Pat Garrett and Billy the Kid -- Knockin' on Heaven's Door

Discussion in 'Visual Arts' started by Tuco, Mar 15, 2017.

  1. Tuco

    Tuco Forum Resident Thread Starter

    Location:
    Pacific NW, USA
    I was listening to Dylan's Knockin' on Heaven's Door this morning. It prompted me to go to Youtube to watch this scene, which I think is one of the great "dying" scenes in cinema. It is one of Pickens's great dramatic scenes, and Katy Jurado is magnificent. As usual, I had tears streaming down my face . . . yeah, I'm a softy.

     
  2. captainsolo

    captainsolo Forum Resident

    Location:
    Murfreesboro, TN
    I've never been able to decide if it is better with or without lyrics in the scene. Peckinpah apparently couldn't either and finally took them out in his assembly cut. They were replaced in the otherwise stupid 2005 cut.
     
  3. The Panda

    The Panda Forum Mutant

    Location:
    Marple, PA, USA
    yea, I agree. I heard about the no lyrics version before I saw it...........thought, 'no way, it can't be any good.' Then I saw it.
    It's almost like a hymn, a funeral chant without lyrics.
     
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  4. Richard--W

    Richard--W Forum Resident

    Peckinpah's rough assembly was to preview for audiences. He was trying out some footage here and some other things there. It was not the final release because Peckinpah had not yet finalized some editorial decisions and had not completed basic technical steps in the filmmaking process. His "assembly cut" was a preview to try out the footage and see how the audience responded pending further refinement.

    The 1973 theatrical version, which Peckinpah edited and supervised, was cut against his wishes by the head of MGM, James Aubrey. The 2005 Special Edition reinstates the cut footage and restores Peckinpah's final editorial decisions. Like it or not, the 2005 version is Peckinpah's film. It's the film he wanted you to see on theatrical screens in 1973. It is the most complete, comprehensive and finely tuned version of the film. The only difference is the ending. Peckinpah wanted Garrett's death at the start to return at the end.

    The preview version is still there for everyone to enjoy. But the restored theatrical version from 2005 is brilliant, and that's the film Peckinpah wanted you to see. It is not stupid. Not by any measure can it be stupid. Peckinpah did not make stupid movies.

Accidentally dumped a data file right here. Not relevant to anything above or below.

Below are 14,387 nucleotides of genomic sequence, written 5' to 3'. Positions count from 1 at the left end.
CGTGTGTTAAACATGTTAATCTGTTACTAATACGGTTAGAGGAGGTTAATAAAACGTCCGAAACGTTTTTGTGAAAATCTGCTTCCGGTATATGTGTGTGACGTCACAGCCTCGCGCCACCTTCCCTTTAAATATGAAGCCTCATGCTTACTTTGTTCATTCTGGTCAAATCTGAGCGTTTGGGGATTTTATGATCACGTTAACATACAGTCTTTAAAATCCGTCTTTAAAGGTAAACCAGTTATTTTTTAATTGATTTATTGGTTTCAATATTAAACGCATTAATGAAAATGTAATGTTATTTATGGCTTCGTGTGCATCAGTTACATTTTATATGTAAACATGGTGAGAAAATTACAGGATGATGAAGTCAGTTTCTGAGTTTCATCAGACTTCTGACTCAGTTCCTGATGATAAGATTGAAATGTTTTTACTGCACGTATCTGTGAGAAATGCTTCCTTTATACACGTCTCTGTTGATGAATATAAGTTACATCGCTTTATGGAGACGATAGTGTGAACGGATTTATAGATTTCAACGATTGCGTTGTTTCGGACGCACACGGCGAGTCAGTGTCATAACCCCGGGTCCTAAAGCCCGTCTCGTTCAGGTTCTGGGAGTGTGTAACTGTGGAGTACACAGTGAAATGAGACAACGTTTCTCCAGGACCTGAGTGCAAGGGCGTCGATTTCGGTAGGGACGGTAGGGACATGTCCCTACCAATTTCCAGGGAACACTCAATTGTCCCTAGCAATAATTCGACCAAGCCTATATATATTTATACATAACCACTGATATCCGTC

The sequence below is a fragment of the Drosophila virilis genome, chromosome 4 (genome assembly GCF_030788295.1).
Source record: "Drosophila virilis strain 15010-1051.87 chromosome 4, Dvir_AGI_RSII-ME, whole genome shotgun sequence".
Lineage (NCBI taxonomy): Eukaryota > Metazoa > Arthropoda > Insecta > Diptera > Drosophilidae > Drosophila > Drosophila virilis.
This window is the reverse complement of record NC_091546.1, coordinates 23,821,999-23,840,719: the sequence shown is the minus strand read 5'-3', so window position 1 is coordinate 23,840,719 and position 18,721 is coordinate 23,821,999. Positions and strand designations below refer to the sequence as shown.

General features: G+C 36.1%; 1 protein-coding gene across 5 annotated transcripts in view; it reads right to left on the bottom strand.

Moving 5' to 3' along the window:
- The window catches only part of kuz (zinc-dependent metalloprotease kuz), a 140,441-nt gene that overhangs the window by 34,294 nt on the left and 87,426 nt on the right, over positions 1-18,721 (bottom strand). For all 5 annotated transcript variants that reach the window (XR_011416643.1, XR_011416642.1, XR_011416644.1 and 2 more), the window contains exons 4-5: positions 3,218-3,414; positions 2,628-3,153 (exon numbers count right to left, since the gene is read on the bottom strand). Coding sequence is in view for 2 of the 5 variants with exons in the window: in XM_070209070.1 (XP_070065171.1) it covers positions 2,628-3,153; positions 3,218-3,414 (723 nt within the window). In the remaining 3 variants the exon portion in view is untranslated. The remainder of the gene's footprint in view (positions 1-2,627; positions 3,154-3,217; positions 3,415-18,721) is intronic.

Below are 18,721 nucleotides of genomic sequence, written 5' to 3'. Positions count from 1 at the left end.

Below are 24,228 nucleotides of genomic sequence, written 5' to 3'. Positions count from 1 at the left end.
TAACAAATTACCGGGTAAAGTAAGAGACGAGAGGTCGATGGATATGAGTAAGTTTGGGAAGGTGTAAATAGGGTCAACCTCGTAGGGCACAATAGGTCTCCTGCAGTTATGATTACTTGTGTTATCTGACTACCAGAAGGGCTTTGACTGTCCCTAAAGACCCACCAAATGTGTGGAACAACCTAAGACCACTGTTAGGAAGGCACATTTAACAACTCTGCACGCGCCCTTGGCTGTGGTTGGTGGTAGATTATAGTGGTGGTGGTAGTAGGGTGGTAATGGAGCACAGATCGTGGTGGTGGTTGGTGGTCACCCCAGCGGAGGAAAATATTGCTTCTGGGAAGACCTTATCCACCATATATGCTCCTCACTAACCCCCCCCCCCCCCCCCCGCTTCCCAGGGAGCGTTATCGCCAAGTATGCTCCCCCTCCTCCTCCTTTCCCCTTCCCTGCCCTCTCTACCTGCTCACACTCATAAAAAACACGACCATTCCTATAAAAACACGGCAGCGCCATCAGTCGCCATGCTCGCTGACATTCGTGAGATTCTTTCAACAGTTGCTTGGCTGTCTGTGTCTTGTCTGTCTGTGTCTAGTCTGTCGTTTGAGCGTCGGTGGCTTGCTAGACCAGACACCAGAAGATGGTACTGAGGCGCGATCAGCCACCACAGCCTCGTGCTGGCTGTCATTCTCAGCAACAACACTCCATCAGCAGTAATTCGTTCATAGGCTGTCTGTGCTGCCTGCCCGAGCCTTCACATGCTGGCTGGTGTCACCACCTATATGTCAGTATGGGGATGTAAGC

Regarding the use of Knockin' On Heaven's Door, Peckipah always intended for it to be turned up. It was turned up in the preview version. Someone at Turner, when Turner owned the preview version, decided to get creative. They turned the song down and cut Pat Garrett's visit to his wife from the laser disc, vhs and broadcast prints. But Peckinpah intended both things to be in the final film. I agree that the death scene is powerfully sad with or without the song. I just love the song and always want to hear it whenever I get the chance. Just know that Peckinpah intended for the song to be turned up and played loud. He wanted the entire soundtrack played LOUD.
     
    Last edited: Mar 15, 2017
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  5. doubleaapn

    doubleaapn Well-Known Member

    Location:
    Trophy Club, TX
    I feel that this great scene - with or without the music - echoes the final shot in Peckinpah's earlier "Ride The High Country" (and I won't spoil things any further so as to not dissuade anyone from watching that truly outstanding film). If anything, I consider that earlier scene to be even more poignant and powerful, which is just one of the countless examples of Peckinpah's mastery of the medium.

    Aaron
     
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  6. Richard--W

    Richard--W Forum Resident

    Preach it, doubleapn. Ride the High Country (1962) is unforgettable
     
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  7. Alert

    Alert Well-Known Member

    Location:
    Great River, NY
    Fabulous scene. Dylan's song couldn't be used to better effect cinematically.

    I've shown it to several people -- they're always impressed.
     
  8. PhilBorder

    PhilBorder Forum Resident

    Location:
    Sheboygan, WI
    Though Dylan wandered though the movie with a distracting and nervous performance, he clearly had no direction from Peckinpah. Though Dylan has said they used his music in the wrong places in the film, but other than the incongruous lalala piece during Billy's surrender, his soundtrack works beautifully. The subject of this thread of course, but also under the opening titles, and the closing confrontation.
     
  9. Richard--W

    Richard--W Forum Resident

    I agree that Dylan is distracted and nervous in the film, but that's not Peckinpah's fault. It's Dylan's nature in social situations. Like many people he wasn't ready to be a dramatic actor yet, although Peckinpah worked closely with him and got him to fit in as much as possible. Peckinpah's biographers have documented the situation.
     
  10. The Panda

    The Panda Forum Mutant

    Location:
    Marple, PA, USA
    Didn't Bob say he was 'channeling' so to speak Dustin Hoffman's role in Papillon (particularly in the sequence of reading the cans)?:rolleyes:
     
  11. Richard--W

    Richard--W Forum Resident

    I don't know what Dylan has said, but PAPILLON was filming in Europe while PAT GARRETT & BILLY THE KID was filmed in Mexico. PAT GARRETT was released 23 May 1973 and PAPILLON was released months later, 16 December 1973 so Dylan could not have been "channeling" Dustin Hoffman.
     
  12. PhilBorder

    PhilBorder Forum Resident

    Location:
    Sheboygan, WI
    I've read that Peckinpah didn't know what to do with him, in fact didn't even know who he was, and had his hands full with all sorts of other problems (some of his own making). Never read anything by Dylan that suggested Sam was a big help. It's not that Bob is distracted, he's distracting, always looking around (for a cue card?). Interestingly, Bob was credited above the title. Apparently someone thought he was a big box office draw.